38. The trial Court shall consider the above said issues, uninfluenced by any of the observations made in this Second Appeal, and after hearing both sides and after affording sufficient opportunity of hearing to both sides to let in oral and documentary evidence, the trial Court shall decide the said issues in accordance with law and dispose of the suit afresh, within a period of six months from the date of receipt of records along with a copy of this judgment.
39. In view of the above reasonings, the findings of both the trial Court and the first appellate Court are liable to be set aside. Accordingly, the judgments and decrees of both the trial Court and the first appellate Court are set aside in entirety and the case is remanded to the trial Court with the above direction to give opportunity to both sides and decide the case afresh in accordance with law, keeping in view the above aspects and irregularity committed by the first appellate Court and also to properly describe and discuss those exhibits marked by both the Courts below, including the nomenclature of Ex.A-1, and answer the issues and also the relief sought for by the first respondent-plaintiff, in accordance with law and dispose of the suit, on merits and in accordance with law, within a period of six months from the date of receipt of records along with a copy of this judgment.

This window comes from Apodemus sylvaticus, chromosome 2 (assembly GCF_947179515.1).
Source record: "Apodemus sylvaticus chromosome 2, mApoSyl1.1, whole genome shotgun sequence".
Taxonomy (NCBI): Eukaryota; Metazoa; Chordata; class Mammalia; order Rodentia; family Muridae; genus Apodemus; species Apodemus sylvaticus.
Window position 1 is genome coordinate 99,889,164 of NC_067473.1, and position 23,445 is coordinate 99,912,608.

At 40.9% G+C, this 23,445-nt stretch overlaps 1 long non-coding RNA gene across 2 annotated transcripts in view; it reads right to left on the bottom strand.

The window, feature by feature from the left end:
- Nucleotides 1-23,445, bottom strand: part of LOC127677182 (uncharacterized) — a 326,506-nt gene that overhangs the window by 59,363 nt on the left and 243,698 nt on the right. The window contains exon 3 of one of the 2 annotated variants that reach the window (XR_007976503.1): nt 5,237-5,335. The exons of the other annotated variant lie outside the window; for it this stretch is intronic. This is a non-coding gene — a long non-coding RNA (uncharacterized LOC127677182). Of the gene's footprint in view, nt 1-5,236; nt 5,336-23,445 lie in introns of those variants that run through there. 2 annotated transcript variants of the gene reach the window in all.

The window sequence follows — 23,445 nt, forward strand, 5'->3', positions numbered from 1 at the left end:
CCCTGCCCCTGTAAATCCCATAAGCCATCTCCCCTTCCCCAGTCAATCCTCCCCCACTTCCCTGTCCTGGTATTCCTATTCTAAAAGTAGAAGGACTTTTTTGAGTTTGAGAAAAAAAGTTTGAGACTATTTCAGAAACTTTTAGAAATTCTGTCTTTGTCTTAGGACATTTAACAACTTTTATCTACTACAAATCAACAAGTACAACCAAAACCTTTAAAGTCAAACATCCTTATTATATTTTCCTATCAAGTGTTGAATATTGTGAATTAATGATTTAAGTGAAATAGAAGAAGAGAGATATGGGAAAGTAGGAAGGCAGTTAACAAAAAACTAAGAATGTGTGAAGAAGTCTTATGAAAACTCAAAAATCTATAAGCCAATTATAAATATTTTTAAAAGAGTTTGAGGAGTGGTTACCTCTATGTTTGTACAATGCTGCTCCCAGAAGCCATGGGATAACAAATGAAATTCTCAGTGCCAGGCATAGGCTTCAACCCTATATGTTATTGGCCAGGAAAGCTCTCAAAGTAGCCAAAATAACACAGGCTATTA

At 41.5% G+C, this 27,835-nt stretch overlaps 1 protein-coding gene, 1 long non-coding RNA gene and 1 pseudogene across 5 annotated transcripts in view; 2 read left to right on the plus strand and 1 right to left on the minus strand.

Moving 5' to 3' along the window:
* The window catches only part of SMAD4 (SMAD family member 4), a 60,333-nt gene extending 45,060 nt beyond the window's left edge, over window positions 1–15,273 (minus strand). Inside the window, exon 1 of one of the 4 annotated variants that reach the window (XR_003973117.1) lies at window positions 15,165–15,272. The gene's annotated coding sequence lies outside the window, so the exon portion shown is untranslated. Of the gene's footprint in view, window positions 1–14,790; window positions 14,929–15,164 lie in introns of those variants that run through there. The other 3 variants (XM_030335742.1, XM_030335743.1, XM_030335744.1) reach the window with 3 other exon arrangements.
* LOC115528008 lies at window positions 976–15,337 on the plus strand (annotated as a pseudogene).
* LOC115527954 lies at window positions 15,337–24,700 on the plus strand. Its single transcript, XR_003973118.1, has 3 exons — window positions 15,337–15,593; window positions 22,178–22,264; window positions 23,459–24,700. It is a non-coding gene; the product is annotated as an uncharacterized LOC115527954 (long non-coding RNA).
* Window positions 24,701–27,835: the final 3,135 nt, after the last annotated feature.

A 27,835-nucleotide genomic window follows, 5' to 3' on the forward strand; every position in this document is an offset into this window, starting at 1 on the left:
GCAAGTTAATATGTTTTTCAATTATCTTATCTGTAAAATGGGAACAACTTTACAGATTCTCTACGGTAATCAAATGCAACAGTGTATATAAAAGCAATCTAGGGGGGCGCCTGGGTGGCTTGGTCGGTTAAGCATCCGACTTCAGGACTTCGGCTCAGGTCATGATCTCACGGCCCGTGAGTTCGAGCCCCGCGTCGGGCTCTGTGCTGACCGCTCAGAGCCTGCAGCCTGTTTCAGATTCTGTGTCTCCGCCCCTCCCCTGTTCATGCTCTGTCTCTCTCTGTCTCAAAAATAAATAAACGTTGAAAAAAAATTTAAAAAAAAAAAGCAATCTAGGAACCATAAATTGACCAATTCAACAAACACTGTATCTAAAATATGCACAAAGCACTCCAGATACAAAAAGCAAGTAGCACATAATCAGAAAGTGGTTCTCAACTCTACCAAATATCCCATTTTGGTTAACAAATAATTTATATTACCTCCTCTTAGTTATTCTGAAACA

40. The Second Appeal is accordingly allowed and remanded to trial Court with the above observations and directions. No costs.
41. Registry is directed to refund the Court fee paid on the Second Appeal before this Court, as per the Rules, and send back the entire records to the trial Court immediately, along with a copy of this judgment.
Office to note:
Office to comply with para 41 of this judgment forthwith.
1. Subordinate Judge, Mathuranthagam.
2. District Munsif, Mathuranthagam.
3. Record Keeper, V.R.Section, High Court, Madras.
S.A.No.246 of 2002